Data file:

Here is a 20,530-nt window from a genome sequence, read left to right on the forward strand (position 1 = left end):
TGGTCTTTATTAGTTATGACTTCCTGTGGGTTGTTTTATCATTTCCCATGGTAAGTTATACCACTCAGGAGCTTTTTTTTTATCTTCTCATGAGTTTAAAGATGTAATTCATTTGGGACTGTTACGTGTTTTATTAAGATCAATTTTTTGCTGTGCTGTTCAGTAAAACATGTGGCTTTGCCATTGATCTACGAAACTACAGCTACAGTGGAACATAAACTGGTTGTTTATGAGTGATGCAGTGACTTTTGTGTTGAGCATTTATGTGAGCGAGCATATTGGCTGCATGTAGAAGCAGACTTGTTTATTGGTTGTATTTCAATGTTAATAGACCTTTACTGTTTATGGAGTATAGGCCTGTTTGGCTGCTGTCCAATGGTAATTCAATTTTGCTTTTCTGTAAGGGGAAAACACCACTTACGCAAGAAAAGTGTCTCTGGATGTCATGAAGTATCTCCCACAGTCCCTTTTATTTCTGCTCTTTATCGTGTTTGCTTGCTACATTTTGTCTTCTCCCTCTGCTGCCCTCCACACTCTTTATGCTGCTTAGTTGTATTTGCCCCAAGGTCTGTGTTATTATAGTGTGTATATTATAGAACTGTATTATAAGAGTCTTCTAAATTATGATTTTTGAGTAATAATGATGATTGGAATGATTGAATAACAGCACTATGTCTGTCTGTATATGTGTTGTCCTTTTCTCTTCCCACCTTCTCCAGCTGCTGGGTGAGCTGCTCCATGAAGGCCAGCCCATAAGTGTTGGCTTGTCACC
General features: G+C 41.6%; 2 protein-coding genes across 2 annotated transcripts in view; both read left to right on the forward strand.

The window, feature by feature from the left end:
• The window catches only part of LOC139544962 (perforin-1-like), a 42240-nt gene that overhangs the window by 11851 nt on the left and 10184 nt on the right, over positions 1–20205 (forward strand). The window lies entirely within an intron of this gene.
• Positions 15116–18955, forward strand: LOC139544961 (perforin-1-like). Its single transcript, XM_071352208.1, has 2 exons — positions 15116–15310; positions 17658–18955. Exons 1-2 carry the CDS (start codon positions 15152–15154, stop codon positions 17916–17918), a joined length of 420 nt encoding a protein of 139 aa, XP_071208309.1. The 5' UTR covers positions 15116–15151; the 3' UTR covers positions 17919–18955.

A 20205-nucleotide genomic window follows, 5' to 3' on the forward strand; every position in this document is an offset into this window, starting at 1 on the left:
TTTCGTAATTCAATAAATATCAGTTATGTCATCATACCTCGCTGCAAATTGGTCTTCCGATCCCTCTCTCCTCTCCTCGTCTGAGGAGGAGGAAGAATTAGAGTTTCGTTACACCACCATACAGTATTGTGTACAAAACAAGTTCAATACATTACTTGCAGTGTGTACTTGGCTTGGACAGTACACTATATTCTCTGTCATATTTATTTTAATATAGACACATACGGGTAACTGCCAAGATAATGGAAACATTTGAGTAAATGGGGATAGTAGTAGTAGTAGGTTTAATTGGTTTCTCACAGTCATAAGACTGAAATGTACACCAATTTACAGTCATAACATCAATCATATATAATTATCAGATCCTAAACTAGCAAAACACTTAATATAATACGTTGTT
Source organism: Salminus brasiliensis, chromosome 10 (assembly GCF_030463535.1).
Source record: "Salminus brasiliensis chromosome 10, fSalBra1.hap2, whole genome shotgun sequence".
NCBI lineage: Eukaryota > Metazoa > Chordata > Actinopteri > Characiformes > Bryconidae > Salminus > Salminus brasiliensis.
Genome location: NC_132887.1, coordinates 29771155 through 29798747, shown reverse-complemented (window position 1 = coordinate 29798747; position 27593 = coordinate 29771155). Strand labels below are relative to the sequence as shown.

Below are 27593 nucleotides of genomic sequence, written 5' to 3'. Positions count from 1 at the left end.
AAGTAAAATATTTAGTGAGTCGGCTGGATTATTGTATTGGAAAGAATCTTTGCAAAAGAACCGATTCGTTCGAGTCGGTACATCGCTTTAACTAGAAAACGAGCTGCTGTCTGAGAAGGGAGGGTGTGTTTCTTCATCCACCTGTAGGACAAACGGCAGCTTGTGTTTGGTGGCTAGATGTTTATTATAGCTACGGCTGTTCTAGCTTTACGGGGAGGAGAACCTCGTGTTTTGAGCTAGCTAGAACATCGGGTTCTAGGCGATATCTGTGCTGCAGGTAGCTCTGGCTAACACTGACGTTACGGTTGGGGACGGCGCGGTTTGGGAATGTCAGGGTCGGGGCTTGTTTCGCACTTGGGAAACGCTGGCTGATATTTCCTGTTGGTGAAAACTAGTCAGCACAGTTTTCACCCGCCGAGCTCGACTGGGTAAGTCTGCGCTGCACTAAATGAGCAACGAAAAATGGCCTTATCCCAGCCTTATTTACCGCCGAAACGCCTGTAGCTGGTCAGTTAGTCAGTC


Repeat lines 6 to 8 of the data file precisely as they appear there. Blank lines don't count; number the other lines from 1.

• Positions 15116–18955, forward strand: LOC139544961 (perforin-1-like). Its single transcript, XM_071352208.1, has 2 exons — positions 15116–15310; positions 17658–18955. Exons 1-2 carry the CDS (start codon positions 15152–15154, stop codon positions 17916–17918), a joined length of 420 nt encoding a protein of 139 aa, XP_071208309.1. The 5' UTR covers positions 15116–15151; the 3' UTR covers positions 17919–18955.

A 20205-nucleotide genomic window follows, 5' to 3' on the forward strand; every position in this document is an offset into this window, starting at 1 on the left:
TTTCGTAATTCAATAAATATCAGTTATGTCATCATACCTCGCTGCAAATTGGTCTTCCGATCCCTCTCTCCTCTCCTCGTCTGAGGAGGAGGAAGAATTAGAGTTTCGTTACACCACCATACAGTATTGTGTACAAAACAAGTTCAATACATTACTTGCAGTGTGTACTTGGCTTGGACAGTACACTATATTCTCTGTCATATTTATTTTAATATAGACACATACGGGTAACTGCCAAGATAATGGAAACATTTGAGTAAATGGGGATAGTAGTAGTAGTAGGTTTAATTGGTTTCTCACAGTCATAAGACTGAAATGTACACCAATTTACAGTCATAACATCAATCATATATAATTATCAGATCCTAAACTAGCAAAACACTTAATATAATACGTTGTT